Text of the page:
Galway One World Centre (GOWC) and the Irish Seed Savers Association (ISSA) present Another World Is Possible, a day of reflection on power, seeds and change, a day of engaging debate, fine music and local food at the Irish Seed Savers Association in Scariff, Co Clare on Saturday Dec 3rd. This free event runs from 10am to 5pm, donations gratefully received. For further info, contact Trish at 091-530590 or write to Advance booking is highly recommended as space is limited.

The day will feature a presentation by renowned author John Halloway, who was born in Ireland and has spent the past twenty years living in Mexico where he teaches Sociology at the Autonomous University of Puebla. John’s ideas are expressed in numerous articles and books, notably Crack Capitalism (Pluto 2010) and Change the World Without Taking Power (Pluto 2002). John has written extensively about social movements and the possibilities of radical change with particular emphasis on autonomous organising strategies. Other presenters include Jo Newton, Pat O’Donnell, Saul Mosbacher, Alphonse Basogomba and Deirdre Ni Argain. There will also be lunch and music featuring Tommy Hayes, Vincent Griffin, Mark Donnellan, Sharon Murphy and friends.

John Halloway One of the key questions raised in John’s work is the issue of change as a struggle against power, rather than a struggle for power. In this he coincides with the new wave of global activism, the Occupy movements which have recently sprouted from Iceland to Illinois, from Eyre Square to Barcelona. John Holloway believes that the struggle for change is rooted in our everyday lives, departing from the traditional belief that the takeover of the state is essential to changing the world. History teaches us that when the new governing class takes power, the new bureaucrat-politicos quickly learn the language, logic and calculations of power. For Holloway, autonomy is built every day, in every fresh exchange in which we reject the dominant story of consumerism as the passport for a happy life.

Jo Newton, Seedkeeper at the ISSA, embodies the possibility of self reliance as a lived alternative to dependence on the corporate food chain. Jo’s experience is the starting point for taking back control of key aspects of our lives. Jo will introduce the gathering to the seedsaver organisation, walking us through the grounds, offering an overview of seeds, seed banks and related issues as a gateway to other autonomies.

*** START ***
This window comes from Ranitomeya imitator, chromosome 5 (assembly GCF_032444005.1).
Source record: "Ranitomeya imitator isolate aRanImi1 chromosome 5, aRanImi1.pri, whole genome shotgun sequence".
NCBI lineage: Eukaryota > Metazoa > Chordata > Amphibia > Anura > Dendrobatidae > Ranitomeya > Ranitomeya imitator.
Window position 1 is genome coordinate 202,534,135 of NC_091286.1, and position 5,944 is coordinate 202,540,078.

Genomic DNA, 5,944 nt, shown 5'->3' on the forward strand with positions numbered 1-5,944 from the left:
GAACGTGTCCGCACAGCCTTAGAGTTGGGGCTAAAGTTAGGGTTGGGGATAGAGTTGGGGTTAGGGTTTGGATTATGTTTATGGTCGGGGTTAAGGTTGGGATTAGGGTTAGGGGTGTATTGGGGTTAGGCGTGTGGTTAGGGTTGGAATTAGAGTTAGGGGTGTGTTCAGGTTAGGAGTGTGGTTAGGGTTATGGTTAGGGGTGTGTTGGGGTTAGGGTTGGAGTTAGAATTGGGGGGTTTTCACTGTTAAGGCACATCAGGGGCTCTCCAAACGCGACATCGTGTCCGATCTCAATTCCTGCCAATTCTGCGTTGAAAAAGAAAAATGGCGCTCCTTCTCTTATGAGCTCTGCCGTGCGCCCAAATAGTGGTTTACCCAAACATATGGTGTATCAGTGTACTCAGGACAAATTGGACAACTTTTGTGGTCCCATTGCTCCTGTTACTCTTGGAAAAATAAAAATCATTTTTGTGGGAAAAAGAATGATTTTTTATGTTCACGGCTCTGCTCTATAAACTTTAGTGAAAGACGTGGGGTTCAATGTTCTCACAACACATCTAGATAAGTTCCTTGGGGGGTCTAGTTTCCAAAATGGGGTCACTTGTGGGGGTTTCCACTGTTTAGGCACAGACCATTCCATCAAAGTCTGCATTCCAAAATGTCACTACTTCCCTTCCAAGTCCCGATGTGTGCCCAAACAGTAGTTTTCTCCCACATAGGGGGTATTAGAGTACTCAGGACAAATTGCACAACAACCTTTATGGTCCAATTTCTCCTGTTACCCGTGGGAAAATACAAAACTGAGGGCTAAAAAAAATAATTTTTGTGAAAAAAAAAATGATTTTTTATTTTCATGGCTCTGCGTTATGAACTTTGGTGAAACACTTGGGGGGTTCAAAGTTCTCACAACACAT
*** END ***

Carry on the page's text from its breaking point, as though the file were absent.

Pat O’Donnell, alias ‘the chief’, has been fishing the Erris coastline from the age of 14… when the Corrib Gas project was announced he feared for his livelihood and for the safety of the seas which have nourished his community for generations. O’Donnell was once rewarded by the state for his bravery in a cave rescue operation, winning high praise for his active citizenship. Once he began asking awkward questions about Shell’s gas pipeline however, he has been rewarded with harassment, a beating and imprisonment, relegated to the status of ‘a thug and a bully.’

In June 2009 his boat the Iona Isle sank in mysterious circumstances. The maritime casualty investigation board refused to investigate the incident.

Alphonse Basogomba, coordinator of Clare Intercultural network lives in direct provision, Ireland’s contemporary version of the industrial school where asylum seekers are warehoused in grim conditions and expected to be grateful for the consideration. Alphonse will give an account of life under direct provision with a particular emphasis on food issues.

Saul Mosbacher is a seed collector who manages the Celt Tree nursery and has extensive experience in natural building, using cob, straw bale and other sustainable local materials. Saul will present his vision of alternative building possibilities.

Deirdre Ni Argain is an artist based in Co Clare, working since the 1980s in a variety of settings. Over the past decade Deirdre has been working in palliative care at Milford Care Centre…she will be using art materials to reflect upon and respond to whatever the day raises for people.

‘In the beginning is not the word but the scream’, writes John Holloway, echoing Indian writer Arundhati Roy, who has spoken of the need for a ‘feral howl’ in the face of injustice and indignity.

One world where many worlds fit. Scariff, the starting point…